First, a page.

Weis had grown to prominence as the New England Patriots' offensive coordinator under Bill Bellichik, comandeering offenses that "seemed to know what defenses were going to do before the ball was snapped."
It turned out that was precisely the case. Post-Spygate, Weis' artificial star has fizzled considerably, though not to the point where he isn't still stealing money from his employers. His much-maligned counterpart on the Ohio State sideline in this Gator Bowl is a relative bargain.
Jim Bollman has been frustrating Buckeye fans who dared to look behind Tressel's curtain for years. From slow-playing in-state lineman prospects who end up flourishing at other schools to routinely offering too few scholarships, too late (Ohio State has brought in one offensive lineman in a class twice under Bollman) his recruiting apathy and line coaching philosophy have been popular topics of contention for too many years.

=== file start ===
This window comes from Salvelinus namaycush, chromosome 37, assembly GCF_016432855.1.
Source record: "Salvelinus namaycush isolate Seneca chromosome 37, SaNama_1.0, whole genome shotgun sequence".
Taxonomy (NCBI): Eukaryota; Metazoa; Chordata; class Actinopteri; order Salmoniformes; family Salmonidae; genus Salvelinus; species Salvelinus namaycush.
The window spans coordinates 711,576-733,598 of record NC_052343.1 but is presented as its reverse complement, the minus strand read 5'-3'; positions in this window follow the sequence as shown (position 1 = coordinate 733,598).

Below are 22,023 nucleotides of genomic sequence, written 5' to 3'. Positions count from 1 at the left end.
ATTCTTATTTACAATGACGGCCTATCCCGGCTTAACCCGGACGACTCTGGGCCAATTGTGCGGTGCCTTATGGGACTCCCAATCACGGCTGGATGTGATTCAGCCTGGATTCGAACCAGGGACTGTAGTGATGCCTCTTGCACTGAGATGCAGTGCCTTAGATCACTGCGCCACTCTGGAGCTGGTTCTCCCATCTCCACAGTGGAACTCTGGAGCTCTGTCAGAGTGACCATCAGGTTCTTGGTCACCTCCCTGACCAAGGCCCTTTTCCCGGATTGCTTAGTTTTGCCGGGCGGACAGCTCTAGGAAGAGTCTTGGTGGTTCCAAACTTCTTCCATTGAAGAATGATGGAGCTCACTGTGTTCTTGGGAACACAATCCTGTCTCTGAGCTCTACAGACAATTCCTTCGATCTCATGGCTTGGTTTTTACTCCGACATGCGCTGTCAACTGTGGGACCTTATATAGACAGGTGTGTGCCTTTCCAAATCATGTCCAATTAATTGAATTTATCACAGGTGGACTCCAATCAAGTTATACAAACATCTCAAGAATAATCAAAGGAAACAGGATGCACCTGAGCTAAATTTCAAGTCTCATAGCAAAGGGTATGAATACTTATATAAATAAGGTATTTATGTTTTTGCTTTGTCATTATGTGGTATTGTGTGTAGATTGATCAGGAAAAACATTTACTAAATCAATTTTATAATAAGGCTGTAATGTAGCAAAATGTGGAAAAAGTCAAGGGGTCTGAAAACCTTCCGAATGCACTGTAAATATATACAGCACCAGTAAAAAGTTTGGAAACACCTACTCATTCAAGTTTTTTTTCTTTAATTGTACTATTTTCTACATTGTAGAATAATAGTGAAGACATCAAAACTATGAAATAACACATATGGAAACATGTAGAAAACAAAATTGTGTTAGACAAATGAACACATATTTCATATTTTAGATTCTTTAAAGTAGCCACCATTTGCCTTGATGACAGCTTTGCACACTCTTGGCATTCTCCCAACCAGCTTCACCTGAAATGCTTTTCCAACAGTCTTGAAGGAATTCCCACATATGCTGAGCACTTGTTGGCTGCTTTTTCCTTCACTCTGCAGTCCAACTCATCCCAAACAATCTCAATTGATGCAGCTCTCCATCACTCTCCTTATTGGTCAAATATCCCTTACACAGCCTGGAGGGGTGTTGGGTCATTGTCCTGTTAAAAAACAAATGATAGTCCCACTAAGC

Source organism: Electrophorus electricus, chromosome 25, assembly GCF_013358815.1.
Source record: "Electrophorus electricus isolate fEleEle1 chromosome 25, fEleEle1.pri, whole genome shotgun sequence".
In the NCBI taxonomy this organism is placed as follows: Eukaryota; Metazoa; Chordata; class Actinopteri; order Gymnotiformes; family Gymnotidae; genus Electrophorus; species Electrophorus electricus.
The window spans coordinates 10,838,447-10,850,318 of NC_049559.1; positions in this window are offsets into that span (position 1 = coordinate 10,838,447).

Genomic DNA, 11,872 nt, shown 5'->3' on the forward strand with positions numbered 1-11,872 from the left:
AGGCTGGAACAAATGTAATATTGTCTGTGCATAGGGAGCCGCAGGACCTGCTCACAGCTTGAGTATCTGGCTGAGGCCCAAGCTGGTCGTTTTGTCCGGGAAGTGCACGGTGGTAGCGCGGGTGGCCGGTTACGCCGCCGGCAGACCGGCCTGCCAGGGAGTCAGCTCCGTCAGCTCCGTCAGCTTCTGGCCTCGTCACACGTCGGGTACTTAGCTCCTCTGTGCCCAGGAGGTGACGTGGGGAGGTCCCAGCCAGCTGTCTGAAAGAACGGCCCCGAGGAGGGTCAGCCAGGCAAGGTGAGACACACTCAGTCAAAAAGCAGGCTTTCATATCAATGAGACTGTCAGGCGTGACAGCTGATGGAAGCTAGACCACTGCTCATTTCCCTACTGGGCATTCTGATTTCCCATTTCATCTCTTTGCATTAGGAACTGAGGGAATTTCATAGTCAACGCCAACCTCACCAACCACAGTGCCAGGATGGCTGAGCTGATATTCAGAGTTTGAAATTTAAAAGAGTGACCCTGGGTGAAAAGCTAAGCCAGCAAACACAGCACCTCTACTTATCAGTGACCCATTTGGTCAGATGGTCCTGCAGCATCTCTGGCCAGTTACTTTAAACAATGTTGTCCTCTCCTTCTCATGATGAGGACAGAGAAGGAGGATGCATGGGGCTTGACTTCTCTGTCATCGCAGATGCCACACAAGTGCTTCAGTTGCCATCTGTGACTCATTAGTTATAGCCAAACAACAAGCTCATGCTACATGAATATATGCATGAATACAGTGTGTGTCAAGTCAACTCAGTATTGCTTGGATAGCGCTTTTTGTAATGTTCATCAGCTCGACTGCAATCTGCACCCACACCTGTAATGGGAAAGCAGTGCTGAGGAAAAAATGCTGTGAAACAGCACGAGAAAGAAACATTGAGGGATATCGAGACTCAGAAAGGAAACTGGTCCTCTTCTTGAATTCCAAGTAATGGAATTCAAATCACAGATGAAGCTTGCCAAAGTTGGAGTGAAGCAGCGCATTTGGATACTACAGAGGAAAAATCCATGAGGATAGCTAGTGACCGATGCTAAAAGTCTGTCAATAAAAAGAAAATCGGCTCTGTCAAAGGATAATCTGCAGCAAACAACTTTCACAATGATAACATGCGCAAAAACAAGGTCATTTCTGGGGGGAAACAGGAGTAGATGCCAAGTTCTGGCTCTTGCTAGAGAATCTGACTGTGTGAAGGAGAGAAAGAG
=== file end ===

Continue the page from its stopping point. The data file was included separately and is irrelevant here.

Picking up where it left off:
Between the personnel decision-making (remember Braxton Miller sitting out the entire Toledo game?) the in-game decision making (remember Joe Bauserman throwing repeatedly at Nebraska despite a 21-point lead?) and the sheer predictability of the offense in every game until the one in Ann Arbor, Bollman expanded his role of scapegoat from the Internet recruitniks to the couch tacticians in 2011, creating a previously impossible charicature of Tressel as an offensive genius.
If anything, 2011 proved that Tressel was covering up a lot more than just improper trinket sales for discounted tattoos. With Bollman now completely in charge of the Ohio State offense, the Buckeyes' production - typically in the bottom half of the FBS anyway but coming off of its best year with plenty of returning players fell off of a figurative cliff: